The Constellation of Orion & The Pyramid of Giza2 min read

The Constellation of Orion & The Pyramid of Giza<span class="wtr-time-wrap after-title"><span class="wtr-time-number">2</span> min read</span>
The Constellation of Orion & The Pyramid of Giza

Many Egyptologists have been believed (and still are!) that ancient Egyptians didn’t know about the zodiacs. But while camping into the sand dunes of Arabian Dessert, Robert Bauval in 1983  made up a connection between The Pyramid of Giza and The belt of Orion Constellation. In 1989 Bauval published his research in the journal Discussions in Egyptology, Volume 13, under the title “A master plan for the Three Pyramids of Giza Based on the configuration of the three stars of the belt of Orion”.

After this, the pyramids are likely to see with some connection with the stars. Also, various pyramids across the globe follow the same connection.

The Correlation

The Great Pyramid contained four long interior shafts and each precisely aligned with specific stars in the sky. The southern ones are aligned to belt of Orion and Sirius while the northern ones are aligned to circumpolar stars. Bauval also compared the pattern of the three stars on the belt of Orion and the three pyramids.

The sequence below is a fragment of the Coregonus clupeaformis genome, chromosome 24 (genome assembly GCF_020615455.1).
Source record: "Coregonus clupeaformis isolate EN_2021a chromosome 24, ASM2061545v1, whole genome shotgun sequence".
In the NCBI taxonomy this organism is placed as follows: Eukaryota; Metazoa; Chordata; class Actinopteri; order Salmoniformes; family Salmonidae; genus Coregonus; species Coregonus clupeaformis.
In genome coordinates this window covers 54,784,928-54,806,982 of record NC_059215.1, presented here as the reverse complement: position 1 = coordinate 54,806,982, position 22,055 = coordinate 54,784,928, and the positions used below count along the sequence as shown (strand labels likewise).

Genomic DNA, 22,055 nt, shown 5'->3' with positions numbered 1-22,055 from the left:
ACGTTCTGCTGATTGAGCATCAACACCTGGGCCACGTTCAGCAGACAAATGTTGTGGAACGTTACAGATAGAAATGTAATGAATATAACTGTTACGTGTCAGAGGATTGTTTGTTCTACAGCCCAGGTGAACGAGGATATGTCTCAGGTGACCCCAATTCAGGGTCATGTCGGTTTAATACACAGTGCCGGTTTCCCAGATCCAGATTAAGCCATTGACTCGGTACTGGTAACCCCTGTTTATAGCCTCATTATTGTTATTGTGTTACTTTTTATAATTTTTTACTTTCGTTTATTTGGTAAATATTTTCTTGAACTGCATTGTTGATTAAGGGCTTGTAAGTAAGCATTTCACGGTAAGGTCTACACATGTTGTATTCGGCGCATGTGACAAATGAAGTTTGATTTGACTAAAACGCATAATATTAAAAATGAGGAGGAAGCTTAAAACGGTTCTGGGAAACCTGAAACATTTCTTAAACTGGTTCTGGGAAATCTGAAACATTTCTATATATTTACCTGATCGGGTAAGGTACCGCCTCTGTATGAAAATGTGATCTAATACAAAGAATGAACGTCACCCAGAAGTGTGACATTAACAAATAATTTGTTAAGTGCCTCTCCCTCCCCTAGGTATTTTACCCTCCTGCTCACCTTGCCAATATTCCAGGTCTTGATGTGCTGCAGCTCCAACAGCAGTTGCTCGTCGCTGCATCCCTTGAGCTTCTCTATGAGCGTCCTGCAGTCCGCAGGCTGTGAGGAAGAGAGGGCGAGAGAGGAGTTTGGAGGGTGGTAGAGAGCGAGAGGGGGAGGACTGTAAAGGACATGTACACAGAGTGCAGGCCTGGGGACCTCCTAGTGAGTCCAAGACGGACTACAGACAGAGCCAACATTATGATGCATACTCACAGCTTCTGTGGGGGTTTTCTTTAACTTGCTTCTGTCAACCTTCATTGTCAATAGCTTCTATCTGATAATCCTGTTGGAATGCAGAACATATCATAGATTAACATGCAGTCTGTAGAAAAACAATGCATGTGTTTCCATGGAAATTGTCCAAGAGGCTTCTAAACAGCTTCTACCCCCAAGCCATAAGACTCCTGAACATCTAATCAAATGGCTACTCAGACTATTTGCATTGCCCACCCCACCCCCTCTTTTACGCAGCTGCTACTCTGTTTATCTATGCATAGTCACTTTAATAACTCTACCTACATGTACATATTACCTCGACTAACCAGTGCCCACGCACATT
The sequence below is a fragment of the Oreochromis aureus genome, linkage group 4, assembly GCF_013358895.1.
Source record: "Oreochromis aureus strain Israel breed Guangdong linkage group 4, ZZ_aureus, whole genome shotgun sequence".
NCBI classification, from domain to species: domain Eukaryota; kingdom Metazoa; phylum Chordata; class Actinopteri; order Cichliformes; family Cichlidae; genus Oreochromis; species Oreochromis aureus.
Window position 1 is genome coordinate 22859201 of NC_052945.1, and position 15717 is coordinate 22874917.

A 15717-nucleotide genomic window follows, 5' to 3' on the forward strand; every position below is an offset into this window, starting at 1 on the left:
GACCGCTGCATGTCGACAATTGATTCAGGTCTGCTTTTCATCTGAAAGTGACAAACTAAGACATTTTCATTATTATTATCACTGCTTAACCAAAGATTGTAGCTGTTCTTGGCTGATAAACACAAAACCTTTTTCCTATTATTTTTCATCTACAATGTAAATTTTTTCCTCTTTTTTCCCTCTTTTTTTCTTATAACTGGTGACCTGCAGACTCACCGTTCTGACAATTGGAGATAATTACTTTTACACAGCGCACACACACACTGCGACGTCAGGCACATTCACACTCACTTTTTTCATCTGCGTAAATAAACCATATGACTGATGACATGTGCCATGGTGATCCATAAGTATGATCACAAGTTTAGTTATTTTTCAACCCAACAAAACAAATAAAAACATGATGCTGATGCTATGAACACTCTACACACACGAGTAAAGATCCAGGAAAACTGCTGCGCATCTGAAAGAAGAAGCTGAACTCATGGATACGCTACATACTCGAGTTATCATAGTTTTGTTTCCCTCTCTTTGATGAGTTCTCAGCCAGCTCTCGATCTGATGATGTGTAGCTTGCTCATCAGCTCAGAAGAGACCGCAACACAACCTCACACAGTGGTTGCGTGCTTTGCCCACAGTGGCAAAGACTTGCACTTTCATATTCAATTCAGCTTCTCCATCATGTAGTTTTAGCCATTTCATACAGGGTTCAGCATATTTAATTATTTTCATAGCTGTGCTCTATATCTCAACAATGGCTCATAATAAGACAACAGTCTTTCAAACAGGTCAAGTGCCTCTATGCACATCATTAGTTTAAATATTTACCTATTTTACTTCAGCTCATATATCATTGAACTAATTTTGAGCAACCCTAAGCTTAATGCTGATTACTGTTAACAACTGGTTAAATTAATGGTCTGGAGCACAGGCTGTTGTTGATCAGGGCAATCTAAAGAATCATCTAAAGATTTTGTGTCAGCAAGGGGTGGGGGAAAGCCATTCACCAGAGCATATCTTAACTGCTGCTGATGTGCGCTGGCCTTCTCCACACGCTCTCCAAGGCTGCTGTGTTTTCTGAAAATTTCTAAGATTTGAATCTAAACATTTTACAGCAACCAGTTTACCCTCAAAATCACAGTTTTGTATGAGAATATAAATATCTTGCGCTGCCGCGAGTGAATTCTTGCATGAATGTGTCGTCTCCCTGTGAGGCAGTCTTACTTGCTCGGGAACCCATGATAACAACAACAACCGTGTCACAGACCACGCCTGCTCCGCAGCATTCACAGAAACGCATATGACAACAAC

Orion-Giza Correlation: Alignment of the Shafts

  • He found out in both the patterns that the three stars and the pyramids as well are aligned in the southwesterly direction as they cross the meridian.

Orion-Giza Correlation: Similar Orientations

  • The uppermost star Delta Orionis is offset slightly to the east of the diagonal line projected by the two other stars. However, the southernmost pyramid Mycerinus is offset slightly in a similar manner to the line projected by the two other pyramids.

Orion & pyramids

  • Delta Orionis is much less bright than the other stars. On the other hand, Mycerinus is also smaller than the two other pyramids.

  • The middle star Epsilon is equidistant from the other two stars and so as the case of middle pyramid Chepren.
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